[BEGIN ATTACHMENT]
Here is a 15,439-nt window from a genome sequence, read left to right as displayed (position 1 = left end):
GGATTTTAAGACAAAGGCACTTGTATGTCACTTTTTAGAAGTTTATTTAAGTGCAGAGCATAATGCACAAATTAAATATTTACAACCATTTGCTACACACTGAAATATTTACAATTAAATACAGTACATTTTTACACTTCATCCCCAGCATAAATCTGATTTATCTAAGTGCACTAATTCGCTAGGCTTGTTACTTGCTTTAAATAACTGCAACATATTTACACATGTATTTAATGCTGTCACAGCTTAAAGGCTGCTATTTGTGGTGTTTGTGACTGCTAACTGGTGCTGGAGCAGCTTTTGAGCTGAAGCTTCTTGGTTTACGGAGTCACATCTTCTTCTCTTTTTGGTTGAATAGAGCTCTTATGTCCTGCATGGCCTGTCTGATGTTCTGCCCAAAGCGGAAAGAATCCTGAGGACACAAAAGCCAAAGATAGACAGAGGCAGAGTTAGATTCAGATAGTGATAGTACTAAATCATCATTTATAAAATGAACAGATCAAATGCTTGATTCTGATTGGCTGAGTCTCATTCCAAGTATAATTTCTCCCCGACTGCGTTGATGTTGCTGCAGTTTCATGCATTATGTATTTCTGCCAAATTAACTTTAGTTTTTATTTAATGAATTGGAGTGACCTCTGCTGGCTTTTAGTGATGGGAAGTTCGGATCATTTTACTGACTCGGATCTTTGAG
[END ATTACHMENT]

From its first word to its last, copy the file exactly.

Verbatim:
Here is a 15,439-nt window from a genome sequence, read left to right as displayed (position 1 = left end):
GGATTTTAAGACAAAGGCACTTGTATGTCACTTTTTAGAAGTTTATTTAAGTGCAGAGCATAATGCACAAATTAAATATTTACAACCATTTGCTACACACTGAAATATTTACAATTAAATACAGTACATTTTTACACTTCATCCCCAGCATAAATCTGATTTATCTAAGTGCACTAATTCGCTAGGCTTGTTACTTGCTTTAAATAACTGCAACATATTTACACATGTATTTAATGCTGTCACAGCTTAAAGGCTGCTATTTGTGGTGTTTGTGACTGCTAACTGGTGCTGGAGCAGCTTTTGAGCTGAAGCTTCTTGGTTTACGGAGTCACATCTTCTTCTCTTTTTGGTTGAATAGAGCTCTTATGTCCTGCATGGCCTGTCTGATGTTCTGCCCAAAGCGGAAAGAATCCTGAGGACACAAAAGCCAAAGATAGACAGAGGCAGAGTTAGATTCAGATAGTGATAGTACTAAATCATCATTTATAAAATGAACAGATCAAATGCTTGATTCTGATTGGCTGAGTCTCATTCCAAGTATAATTTCTCCCCGACTGCGTTGATGTTGCTGCAGTTTCATGCATTATGTATTTCTGCCAAATTAACTTTAGTTTTTATTTAATGAATTGGAGTGACCTCTGCTGGCTTTTAGTGATGGGAAGTTCGGATCATTTTACTGACTCGGATCTTTGAG